Technically, payroll deductible credit is a loan for which there is an indirect payment. In it, the installments are deducted directly from the payroll of the person who requested the capital. This is a valid option for many people seeking loan options, so we have written this post so you can stay on top of it. Let’s check it out?
The Differences in Claiming Payroll Loans
For those who work with the signed portfolio, you will need to go to the human resources department of your company. There, the person responsible for HR will inform you which are the partner institutions of the company and that make this type of loan. Then it will be time to contact them.
Civil servants and INSS beneficiaries may go directly to the banks that offer payroll loans. In addition to being possible on personal request, some financials provide online tools for this purpose.
For the lending institution, it is safer, as it is automatically charged. In this case, the responsibility for payment lies with the employing company or the INSS, for example. Even if the payment is made automatically with the guarantee of the salary, the loan can be denied, as in the same way as in other credits, the bank analyzes everything that the person has paid or failed to pay so far to decide. payment of the payroll loan is made.
An advantage for the debtor is that he does not have to go to the place where he obtained the payroll loan to pay it manually. Thus, given so many factors, credit assignment has lower interest rates than overdraft, for example.
What is important to know
Currently, according to information from the Venus Bank, the amount of payroll-deductible loan installments cannot be more than 30% of the salary or benefit of the person requesting it. Thus, if your salary is $ 3,000, the monthly loan amount cannot exceed $ 900.00. However, if you wish, you may make more than one payroll loan at a time, provided that the value of the two installments together does not exceed the percentage quoted above. Finally, the maximum duration of the loan is 72 months (6 years).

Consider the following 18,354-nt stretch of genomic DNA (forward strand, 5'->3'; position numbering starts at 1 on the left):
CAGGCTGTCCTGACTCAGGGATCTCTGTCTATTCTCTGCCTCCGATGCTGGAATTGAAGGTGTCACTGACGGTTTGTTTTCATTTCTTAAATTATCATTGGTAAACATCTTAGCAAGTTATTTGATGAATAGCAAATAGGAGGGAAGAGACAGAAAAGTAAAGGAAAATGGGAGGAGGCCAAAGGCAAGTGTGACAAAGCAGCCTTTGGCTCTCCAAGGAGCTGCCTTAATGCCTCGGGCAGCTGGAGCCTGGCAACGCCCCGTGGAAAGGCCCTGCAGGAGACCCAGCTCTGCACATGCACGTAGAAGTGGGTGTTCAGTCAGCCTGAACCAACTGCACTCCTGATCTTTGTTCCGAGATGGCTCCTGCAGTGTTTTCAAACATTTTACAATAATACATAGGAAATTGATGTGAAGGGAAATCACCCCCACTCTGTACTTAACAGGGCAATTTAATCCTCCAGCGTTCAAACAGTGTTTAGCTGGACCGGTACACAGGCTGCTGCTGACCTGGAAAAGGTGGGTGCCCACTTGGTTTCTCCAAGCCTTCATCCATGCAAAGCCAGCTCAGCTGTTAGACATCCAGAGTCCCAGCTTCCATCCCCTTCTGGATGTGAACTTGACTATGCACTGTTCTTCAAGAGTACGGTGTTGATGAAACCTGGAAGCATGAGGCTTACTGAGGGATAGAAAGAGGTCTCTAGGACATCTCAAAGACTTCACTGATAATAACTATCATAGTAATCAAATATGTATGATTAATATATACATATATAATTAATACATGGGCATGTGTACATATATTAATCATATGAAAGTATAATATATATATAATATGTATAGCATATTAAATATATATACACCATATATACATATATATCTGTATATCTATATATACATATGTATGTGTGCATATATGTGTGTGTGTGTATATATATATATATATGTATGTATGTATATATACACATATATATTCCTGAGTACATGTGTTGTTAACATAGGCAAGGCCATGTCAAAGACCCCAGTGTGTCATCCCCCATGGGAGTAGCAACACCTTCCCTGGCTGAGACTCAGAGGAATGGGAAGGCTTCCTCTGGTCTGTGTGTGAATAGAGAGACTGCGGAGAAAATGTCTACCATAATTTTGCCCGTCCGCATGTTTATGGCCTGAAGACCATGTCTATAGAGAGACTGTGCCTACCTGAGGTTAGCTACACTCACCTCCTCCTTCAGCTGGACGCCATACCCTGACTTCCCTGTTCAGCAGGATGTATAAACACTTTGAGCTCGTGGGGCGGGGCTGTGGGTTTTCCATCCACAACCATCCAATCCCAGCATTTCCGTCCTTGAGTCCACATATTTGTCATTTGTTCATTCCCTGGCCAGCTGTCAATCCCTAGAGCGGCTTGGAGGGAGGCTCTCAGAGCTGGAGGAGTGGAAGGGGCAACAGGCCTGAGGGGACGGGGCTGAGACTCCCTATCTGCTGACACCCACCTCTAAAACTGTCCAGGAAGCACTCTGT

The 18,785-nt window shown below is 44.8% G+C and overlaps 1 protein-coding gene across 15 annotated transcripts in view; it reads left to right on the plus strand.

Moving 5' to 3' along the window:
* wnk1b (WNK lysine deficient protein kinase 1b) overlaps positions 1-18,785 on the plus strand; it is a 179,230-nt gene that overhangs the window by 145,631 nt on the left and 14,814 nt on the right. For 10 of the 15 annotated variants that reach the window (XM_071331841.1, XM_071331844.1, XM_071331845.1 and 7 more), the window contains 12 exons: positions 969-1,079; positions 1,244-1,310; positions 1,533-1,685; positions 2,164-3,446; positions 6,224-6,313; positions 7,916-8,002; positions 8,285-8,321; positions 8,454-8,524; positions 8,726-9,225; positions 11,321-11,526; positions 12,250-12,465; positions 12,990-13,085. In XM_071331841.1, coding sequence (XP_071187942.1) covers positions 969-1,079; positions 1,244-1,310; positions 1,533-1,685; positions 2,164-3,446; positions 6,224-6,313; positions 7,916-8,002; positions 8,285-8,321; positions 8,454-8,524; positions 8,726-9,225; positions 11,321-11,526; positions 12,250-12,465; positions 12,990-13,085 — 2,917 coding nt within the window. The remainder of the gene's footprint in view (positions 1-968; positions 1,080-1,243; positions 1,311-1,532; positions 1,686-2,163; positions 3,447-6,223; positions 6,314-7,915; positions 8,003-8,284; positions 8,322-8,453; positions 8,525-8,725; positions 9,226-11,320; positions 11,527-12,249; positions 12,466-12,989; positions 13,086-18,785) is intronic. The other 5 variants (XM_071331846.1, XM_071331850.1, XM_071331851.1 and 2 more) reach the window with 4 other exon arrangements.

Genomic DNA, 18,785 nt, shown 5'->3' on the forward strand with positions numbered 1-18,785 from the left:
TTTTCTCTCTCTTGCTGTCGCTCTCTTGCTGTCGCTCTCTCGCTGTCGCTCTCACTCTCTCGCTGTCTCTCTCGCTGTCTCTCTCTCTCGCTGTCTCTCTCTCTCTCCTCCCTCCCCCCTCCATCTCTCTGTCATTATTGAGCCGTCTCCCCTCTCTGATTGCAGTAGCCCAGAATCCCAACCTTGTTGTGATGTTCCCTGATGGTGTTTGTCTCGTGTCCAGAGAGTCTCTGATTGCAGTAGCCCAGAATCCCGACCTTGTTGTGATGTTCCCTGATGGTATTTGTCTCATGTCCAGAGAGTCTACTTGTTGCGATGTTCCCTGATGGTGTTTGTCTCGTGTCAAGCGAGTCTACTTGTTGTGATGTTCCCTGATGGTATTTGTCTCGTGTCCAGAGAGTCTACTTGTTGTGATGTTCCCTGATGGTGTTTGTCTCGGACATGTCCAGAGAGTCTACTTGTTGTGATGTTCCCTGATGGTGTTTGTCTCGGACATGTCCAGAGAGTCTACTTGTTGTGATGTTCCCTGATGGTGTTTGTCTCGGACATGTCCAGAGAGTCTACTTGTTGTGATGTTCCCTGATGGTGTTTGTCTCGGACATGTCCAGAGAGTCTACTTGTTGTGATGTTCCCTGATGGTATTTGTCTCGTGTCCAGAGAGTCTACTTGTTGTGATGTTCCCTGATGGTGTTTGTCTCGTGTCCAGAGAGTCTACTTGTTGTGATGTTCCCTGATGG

What if I get fired?
If the person makes a payroll loan and is sent out of employment, he will have to pay back what he owes at once. As a result, the company can deduct up to 30% of what it would pay on employee termination to write off the debt. One caveat: this can only happen if the loan discount is provided for in the contract.
In some cases, not even the amount that comes out of the termination is enough to repay the debt. When this occurs, the loan continues to exist, but the interest rate is higher than that of ordinary interest, which is higher than the amount charged for payroll loans. If necessary, an alternative is to negotiate the new debt with the bank in the best way for both parties.
On the other hand, if you quit your job because you got a job at another company, you can transfer the debt to the new company. In this case, there must be an agreement between it and the bank where the loan was made for the exchange to be authorized. Once this is done, the installments will continue to be deducted from the salary normally.